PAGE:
Via Campesina was formed in 1993 and gradually became one of the key organizations to critique neoliberal globalization. Its rise is an expression of peasant resistance to the collapse of the rural economy caused by neoliberal policies.
Via Campesina's membership is very heterogeneous in terms of the ideological origin of the landless, small farmers, but all are among those hardest hit by the neoliberal globalization. Since its inception, Via has created a politicized "peasant" identity linked to land and food production and building opposition to the current model of agribusiness and in defense of food sovereignty. It embodies a new kind of "internationalism"—the peasant component of the new global justice movement.
The concept of food sovereignty was first proposed in 1996 by the international movement La Via Campesina, which represents about 150 farmers' organizations from 56 countries. Their proposal coincided with the World Food Summit of the FAO in Rome.
A Viable Option
One of the arguments used by opponents of food sovereignty is that organic farming is unable to feed the world. However, this claim has been proved false by the results of an extensive consultation. Organized by the World Bank in partnership with the FAO, the United Nations Development Program (UNDP), UNESCO, representatives of governments, private institutions, social interest groups, etc., this project involved over 400 scientists and experts in food and rural development over four years.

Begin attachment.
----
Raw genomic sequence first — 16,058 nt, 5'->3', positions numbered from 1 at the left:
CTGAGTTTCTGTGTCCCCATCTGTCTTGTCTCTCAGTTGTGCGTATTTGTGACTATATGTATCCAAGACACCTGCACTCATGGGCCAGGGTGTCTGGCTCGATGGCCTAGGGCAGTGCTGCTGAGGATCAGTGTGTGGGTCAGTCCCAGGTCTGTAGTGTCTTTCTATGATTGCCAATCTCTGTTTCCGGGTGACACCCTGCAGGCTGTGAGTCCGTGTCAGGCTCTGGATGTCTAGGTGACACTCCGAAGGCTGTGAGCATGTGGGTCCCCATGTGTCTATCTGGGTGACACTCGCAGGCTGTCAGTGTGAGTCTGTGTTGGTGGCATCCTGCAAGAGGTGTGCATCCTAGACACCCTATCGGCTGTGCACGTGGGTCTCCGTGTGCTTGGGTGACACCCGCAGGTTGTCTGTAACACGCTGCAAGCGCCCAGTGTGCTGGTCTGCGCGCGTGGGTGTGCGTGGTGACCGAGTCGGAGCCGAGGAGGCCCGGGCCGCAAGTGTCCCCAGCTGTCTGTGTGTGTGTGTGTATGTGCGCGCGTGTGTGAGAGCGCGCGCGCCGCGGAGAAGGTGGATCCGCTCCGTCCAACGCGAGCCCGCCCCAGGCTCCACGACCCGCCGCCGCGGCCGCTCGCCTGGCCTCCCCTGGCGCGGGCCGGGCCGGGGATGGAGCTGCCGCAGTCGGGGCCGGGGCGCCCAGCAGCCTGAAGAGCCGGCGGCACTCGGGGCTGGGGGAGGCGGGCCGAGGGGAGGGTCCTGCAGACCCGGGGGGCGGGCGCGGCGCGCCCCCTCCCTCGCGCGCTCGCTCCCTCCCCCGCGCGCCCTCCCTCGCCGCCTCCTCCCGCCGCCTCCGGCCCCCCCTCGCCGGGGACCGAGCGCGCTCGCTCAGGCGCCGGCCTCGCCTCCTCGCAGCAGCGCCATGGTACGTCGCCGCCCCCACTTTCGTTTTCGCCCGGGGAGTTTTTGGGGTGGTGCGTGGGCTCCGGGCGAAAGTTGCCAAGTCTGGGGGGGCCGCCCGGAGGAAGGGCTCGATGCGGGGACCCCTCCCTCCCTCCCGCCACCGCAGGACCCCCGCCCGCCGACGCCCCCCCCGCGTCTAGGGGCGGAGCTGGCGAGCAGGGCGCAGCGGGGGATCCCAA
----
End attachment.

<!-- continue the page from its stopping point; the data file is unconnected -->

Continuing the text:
The International Assessment of Agricultural Knowledge, Science and Technology (IAASTD) report, published in early 2009, argued for local peasant and family production of food and the redistribution of land to rural communities. It concluded that agro-ecological production provided food and income to the poorest, while also generating surpluses for the market, and was a better guarantor of food security than transgenic production. The report was rejected by agribusiness and filed away by the World Bank, while 61 governments approved it quietly, except for the U.S., Canada, and Australia, among others.